**1.** Calculate the number of states per cubic metre of sodium
in 3s band. The density of sodium is 1013 kg/m . How
many of them are empty ?

$\\$ f= 1013 $\frac{kg}{m^3}, V=1m^3$ $\\$ m= fV= 1013 $\times 1$ = 1013 kg $\\$ No. of atoms = $\frac{1013 \times 10^3 \times 6 \times 10^{23}}{23} = 264.26 \times 10^{26}.$ $\\$ a) Total no.of states = $2N = 2 \times 264.26 \times 10 = 528.52 = 5.3 \times 10^{28} \times 10^{26}$ $\\$ b) Total no.of unoccupied states = 2.65 $\times 10^{26}.$

**2.** In a pure semiconductor, the number of conduction
electrons is $6 \times 10^{19}$ per cubic metre. How many holes
are there in a sample of size $1 cm \times 1 cm \times 1 mm$ ?

$\\$ In a pure semiconductor, the no.of conduction electrons = no.of holes $\\$ Given volume = $1 cm \times 1 cm \times 1 mm$ $\\$ $= 1 \times 10^{-2} \times 1 \times 10^{-2} \times 1 \times 10^{-3} = 10^{-7} m^3$ $\\$ No. of electrons = $6 \times 10^{19} \times 10^{-7} = 6 \times 10^{12}.$ $\\$ Hence no.of holes = $6 \times 10^{12}.$

**3.** Indium antimonide has a band gap of 0.23 eV between
the valence and the conduction band. Find the
temperature at which kT equals the band gap.

$\\$ E = 0.23 eV, K = 1.38 $\times 10^{-23}$ $\\$ KT = E $\\$ $\Rightarrow 1.38 \times 10^{-23} \times T = 0.23 \times 1.6 \times 10^{-19}$ $\\$ $\Rightarrow T = \frac{0.23 \times 1.6 \times 10^{-19}}{1.38 \times 10^{-23}} = \frac{0.23 \times 1.6 \times 10^4}{1.38} = 0.2676 \times 10^4 = 2670.$

**4.** The band gap for silicon is 11 eV. (a) Find the ratio of
the band gap to kT for silicon at room temperature
300 K. (b) At what temperature does this ratio become
one tenth of the value at 300 K ? (Silicon will not retain
its structure at these high temperatures.)

$\\$ Bandgap = 1.1 eV, T = 300 K $\\$ a) Ratio = $\frac{1.1}{KT} = \frac{1.1}{8.62 \times 10^{-5} \times 3 \times 10^2} = 42.53 = 43$ $\\$ b) 4.253' = $\frac{1.1}{8.62 \times 10^{-5} \times T} or T = \frac{1.1 \times 10^5}{4.253 \times 8.62} = 3000.47 K$

**5.** When a semiconducting material is doped with an
impurity, new acceptor levels are created. In a particular
thermal collision, a valence electron receives an energy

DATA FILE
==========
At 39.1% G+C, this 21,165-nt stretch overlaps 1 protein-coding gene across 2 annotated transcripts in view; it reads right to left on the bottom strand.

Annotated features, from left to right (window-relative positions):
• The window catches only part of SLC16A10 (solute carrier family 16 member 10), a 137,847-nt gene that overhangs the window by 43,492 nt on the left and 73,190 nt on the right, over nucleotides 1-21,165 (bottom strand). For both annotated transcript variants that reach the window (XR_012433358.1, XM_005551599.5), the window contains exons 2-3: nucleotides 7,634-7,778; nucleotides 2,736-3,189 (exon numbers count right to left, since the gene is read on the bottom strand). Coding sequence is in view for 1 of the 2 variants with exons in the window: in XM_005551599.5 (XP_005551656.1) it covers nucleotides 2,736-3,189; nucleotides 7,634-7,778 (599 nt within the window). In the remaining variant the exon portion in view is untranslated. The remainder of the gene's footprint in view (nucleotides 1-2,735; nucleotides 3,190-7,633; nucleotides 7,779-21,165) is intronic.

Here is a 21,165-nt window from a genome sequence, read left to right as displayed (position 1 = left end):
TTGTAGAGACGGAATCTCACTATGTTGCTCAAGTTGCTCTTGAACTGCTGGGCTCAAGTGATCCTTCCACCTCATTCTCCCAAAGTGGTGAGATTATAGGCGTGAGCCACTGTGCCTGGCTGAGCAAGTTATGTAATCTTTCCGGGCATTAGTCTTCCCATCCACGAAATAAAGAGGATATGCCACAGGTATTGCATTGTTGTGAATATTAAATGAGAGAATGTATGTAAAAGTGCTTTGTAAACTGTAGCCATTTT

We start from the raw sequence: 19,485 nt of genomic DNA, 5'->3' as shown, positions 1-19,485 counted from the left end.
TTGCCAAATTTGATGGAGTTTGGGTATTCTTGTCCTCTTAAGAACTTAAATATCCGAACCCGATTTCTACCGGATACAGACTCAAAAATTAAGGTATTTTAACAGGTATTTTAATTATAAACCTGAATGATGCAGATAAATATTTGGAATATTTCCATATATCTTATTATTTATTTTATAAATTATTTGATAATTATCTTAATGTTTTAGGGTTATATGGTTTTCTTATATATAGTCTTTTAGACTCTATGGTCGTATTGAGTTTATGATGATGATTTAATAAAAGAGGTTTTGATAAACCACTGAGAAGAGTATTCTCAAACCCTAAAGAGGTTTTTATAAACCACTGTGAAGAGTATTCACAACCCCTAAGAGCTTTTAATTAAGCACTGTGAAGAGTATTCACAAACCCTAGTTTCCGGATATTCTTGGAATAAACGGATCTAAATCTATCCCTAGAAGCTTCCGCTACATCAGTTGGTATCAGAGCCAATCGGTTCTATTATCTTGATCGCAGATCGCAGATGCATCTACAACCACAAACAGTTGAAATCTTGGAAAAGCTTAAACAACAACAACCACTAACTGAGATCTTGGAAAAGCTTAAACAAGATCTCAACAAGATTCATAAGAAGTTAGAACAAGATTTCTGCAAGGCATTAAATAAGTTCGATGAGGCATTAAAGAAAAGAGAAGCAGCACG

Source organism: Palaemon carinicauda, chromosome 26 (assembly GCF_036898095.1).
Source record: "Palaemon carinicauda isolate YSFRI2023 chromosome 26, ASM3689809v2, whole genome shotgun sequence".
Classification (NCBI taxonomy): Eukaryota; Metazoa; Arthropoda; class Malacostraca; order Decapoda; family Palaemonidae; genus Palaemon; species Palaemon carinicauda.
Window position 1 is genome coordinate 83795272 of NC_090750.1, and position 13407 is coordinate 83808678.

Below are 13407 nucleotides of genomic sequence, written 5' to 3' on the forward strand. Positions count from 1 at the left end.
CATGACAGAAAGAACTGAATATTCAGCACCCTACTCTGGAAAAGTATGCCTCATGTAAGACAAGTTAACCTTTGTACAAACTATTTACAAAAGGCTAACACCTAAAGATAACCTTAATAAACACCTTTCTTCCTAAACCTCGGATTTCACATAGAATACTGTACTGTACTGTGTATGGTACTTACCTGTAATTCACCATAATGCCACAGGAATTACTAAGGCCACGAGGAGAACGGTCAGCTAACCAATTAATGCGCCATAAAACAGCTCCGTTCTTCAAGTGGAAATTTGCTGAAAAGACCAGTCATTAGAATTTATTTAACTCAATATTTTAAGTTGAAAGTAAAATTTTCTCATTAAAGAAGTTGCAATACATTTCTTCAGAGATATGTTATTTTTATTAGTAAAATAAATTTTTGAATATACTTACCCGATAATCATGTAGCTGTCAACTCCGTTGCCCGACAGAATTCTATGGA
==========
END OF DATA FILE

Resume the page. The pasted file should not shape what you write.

equal to 2kT and just reaches one of the acceptor levels.
Assuming that the energy of the electron was at the top
edge of the valence band and that the temperature T is
equal to 300 K, find the energy of the acceptor levels
above the valence band.

$\\$ 2KT = Energy gap between acceptor band and valency band $\\$ $\Rightarrow 2 \times 1.38 \times 10^{-23} \times 300$ $\Rightarrow E = (2 \times 1.38 \times 3) \times 10^{-21}J = \frac{6 \times 1.38}{1.6} \times \frac{10^{-21}}{10^{-19}}eV = (\frac{6\times 1.38}{1.6}) \times 10^{-2}eV$ $\\$ $= 5.175 \times 10^{-2}eV = 51.75meV = 50 meV.$

**6.** The band gap between the valence and the conduction
bands in zinc oxide (ZnO) is 3'2 eV. Suppose an electron
in the conduction band combines with a hole in the
valence band and the excess energy is released in the
form of electromagnetic radiation. Find the maximum
wavelength that can be emitted in this process.

$\\$Given : Band gap = 3.2 eV, $\\$ $E = \frac{hc}{\lambda} = \frac{1242}{\lambda} = 3.2$ or $\lambda = 1.9 \times 10^{-5}m.$

**7.** Suppose the energy liberated in the recombination of a
hole-electron pair is converted into electromagnetic
radiation. If the maximum wavelength emitted is
820 nm, what is the band gap ?

$\\$ $\lambda = 820 nm$ $\\$ $E= \frac{hc}{\lambda} = \frac{1242}{820} = 1.5 eV$

**8.** Find the maximum wavelength of electromagnetic
radiation which can create a hole--electron pair in
germanium. The band gap in germanium is 0'65 eV.

$\\$ Band Gap = 0.65 eV, $\lambda = ?$ $\\$ $E = \frac{hc}{\lambda} = \frac{1242}{0.65} = 1910.7 \times 10^{-9}m = 1.9 \times 10^{-5}m.$

**9.** In a photodiode, the conductivity increases when the
material is exposed to light. It is found that the
conductivity changes only if the wavelength is less than
620 nm. What is the band gap ?

$\\$ Band gap = Energy need to over come the gap $\\$ $\frac{hc}{\lambda} = \frac{1242eV-nm}{620nm} = 2.0eV.$

**10.** Let $\Delta$E denote the energy gap between the valence band